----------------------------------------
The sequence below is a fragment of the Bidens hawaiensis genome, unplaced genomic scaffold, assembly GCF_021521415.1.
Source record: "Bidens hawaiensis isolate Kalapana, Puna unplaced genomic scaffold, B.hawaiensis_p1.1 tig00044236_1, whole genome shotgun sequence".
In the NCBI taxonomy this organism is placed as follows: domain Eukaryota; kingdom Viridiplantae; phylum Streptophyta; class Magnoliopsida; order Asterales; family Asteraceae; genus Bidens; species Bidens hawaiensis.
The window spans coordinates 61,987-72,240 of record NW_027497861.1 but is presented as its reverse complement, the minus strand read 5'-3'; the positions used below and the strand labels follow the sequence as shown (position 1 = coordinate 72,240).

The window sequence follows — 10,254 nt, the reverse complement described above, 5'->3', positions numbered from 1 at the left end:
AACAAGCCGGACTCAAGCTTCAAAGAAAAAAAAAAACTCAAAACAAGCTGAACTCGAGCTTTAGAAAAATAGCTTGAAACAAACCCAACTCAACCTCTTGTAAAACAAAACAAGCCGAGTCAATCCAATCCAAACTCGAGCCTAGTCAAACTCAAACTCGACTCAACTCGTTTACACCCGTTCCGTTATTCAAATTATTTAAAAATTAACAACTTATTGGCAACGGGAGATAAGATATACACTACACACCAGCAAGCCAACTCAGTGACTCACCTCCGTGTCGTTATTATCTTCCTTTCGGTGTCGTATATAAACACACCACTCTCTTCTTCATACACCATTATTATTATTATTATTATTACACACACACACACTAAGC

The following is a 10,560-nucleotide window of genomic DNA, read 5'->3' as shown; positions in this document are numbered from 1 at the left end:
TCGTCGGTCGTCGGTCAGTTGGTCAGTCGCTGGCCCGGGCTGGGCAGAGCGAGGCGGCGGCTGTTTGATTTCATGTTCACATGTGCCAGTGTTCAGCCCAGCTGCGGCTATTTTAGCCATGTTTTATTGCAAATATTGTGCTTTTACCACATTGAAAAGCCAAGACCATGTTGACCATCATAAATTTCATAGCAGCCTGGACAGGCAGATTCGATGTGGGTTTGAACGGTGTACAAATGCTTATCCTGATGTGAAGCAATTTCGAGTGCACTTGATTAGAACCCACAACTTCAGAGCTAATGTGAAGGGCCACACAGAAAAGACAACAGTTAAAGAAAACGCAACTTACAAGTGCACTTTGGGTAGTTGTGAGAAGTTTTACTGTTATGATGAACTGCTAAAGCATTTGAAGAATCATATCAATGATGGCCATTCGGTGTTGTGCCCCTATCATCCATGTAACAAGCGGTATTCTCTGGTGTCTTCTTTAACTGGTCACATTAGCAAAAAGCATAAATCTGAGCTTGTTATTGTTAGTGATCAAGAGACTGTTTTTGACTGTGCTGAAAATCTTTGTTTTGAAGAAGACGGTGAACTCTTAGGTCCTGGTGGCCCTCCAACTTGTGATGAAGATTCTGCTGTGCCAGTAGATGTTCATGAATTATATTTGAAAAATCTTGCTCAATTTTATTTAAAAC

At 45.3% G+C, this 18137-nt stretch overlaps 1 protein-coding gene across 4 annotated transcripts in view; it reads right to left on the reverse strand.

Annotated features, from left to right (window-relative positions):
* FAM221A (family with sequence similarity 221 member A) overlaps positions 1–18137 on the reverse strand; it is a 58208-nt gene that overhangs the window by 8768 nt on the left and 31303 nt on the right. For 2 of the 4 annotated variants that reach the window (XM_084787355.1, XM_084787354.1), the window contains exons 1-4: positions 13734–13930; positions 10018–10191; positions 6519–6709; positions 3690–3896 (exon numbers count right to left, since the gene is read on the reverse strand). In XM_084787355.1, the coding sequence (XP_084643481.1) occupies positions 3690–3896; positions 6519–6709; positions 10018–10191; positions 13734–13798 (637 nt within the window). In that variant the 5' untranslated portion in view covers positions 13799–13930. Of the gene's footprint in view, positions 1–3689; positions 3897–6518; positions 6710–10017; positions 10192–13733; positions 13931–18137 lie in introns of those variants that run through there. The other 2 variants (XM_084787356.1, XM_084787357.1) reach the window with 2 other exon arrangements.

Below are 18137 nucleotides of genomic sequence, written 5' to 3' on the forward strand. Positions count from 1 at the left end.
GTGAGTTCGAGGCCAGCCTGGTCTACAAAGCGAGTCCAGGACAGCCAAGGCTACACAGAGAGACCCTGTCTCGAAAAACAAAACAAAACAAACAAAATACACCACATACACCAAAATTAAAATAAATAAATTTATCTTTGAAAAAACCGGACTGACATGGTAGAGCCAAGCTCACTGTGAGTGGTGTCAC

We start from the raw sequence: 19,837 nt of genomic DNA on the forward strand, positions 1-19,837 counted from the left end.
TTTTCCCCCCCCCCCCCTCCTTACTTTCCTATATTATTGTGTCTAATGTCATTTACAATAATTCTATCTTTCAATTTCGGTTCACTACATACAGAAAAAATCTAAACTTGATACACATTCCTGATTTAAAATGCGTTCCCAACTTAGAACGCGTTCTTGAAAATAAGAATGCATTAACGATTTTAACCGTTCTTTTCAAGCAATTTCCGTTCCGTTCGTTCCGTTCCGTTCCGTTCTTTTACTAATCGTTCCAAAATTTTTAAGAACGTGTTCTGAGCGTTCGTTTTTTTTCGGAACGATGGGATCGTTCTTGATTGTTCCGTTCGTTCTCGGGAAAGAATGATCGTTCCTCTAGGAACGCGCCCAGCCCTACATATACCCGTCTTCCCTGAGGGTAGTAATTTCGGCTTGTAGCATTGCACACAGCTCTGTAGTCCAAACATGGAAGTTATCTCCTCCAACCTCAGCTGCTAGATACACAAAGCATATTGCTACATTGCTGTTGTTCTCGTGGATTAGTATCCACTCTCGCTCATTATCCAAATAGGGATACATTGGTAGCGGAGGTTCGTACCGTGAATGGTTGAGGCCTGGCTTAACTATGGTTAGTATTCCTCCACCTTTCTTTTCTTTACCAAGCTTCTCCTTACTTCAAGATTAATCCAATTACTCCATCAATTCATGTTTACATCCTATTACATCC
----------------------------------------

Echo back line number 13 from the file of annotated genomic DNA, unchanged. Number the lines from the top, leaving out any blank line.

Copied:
GTGAGTTCGAGGCCAGCCTGGTCTACAAAGCGAGTCCAGGACAGCCAAGGCTACACAGAGAGACCCTGTCTCGAAAAACAAAACAAAACAAACAAAATACACCACATACACCAAAATTAAAATAAATAAATTTATCTTTGAAAAAACCGGACTGACATGGTAGAGCCAAGCTCACTGTGAGTGGTGTCAC